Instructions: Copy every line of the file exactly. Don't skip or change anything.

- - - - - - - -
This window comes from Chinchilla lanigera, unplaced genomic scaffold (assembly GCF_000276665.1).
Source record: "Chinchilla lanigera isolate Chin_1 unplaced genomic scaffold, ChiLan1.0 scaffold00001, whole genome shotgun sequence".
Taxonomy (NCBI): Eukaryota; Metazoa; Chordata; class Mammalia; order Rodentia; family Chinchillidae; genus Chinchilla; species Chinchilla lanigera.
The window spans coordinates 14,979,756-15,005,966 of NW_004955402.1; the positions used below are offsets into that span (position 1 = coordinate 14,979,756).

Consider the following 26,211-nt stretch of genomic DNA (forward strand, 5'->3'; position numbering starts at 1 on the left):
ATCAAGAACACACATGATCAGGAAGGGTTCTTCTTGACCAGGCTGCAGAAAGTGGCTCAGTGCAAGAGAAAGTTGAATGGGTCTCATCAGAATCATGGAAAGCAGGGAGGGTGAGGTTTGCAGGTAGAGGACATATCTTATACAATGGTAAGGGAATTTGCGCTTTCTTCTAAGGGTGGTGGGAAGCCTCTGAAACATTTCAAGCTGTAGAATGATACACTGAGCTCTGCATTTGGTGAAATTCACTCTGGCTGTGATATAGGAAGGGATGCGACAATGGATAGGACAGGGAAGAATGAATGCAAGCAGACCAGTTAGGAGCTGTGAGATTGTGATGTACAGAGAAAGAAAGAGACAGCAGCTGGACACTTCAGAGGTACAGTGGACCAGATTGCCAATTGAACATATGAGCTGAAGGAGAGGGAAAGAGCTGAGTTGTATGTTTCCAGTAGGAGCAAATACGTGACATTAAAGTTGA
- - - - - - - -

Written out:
This window comes from Chinchilla lanigera, unplaced genomic scaffold (assembly GCF_000276665.1).
Source record: "Chinchilla lanigera isolate Chin_1 unplaced genomic scaffold, ChiLan1.0 scaffold00001, whole genome shotgun sequence".
Taxonomy (NCBI): Eukaryota; Metazoa; Chordata; class Mammalia; order Rodentia; family Chinchillidae; genus Chinchilla; species Chinchilla lanigera.
The window spans coordinates 14,979,756-15,005,966 of NW_004955402.1; the positions used below are offsets into that span (position 1 = coordinate 14,979,756).

Consider the following 26,211-nt stretch of genomic DNA (forward strand, 5'->3'; position numbering starts at 1 on the left):
ATCAAGAACACACATGATCAGGAAGGGTTCTTCTTGACCAGGCTGCAGAAAGTGGCTCAGTGCAAGAGAAAGTTGAATGGGTCTCATCAGAATCATGGAAAGCAGGGAGGGTGAGGTTTGCAGGTAGAGGACATATCTTATACAATGGTAAGGGAATTTGCGCTTTCTTCTAAGGGTGGTGGGAAGCCTCTGAAACATTTCAAGCTGTAGAATGATACACTGAGCTCTGCATTTGGTGAAATTCACTCTGGCTGTGATATAGGAAGGGATGCGACAATGGATAGGACAGGGAAGAATGAATGCAAGCAGACCAGTTAGGAGCTGTGAGATTGTGATGTACAGAGAAAGAAAGAGACAGCAGCTGGACACTTCAGAGGTACAGTGGACCAGATTGCCAATTGAACATATGAGCTGAAGGAGAGGGAAAGAGCTGAGTTGTATGTTTCCAGTAGGAGCAAATACGTGACATTAAAGTTGA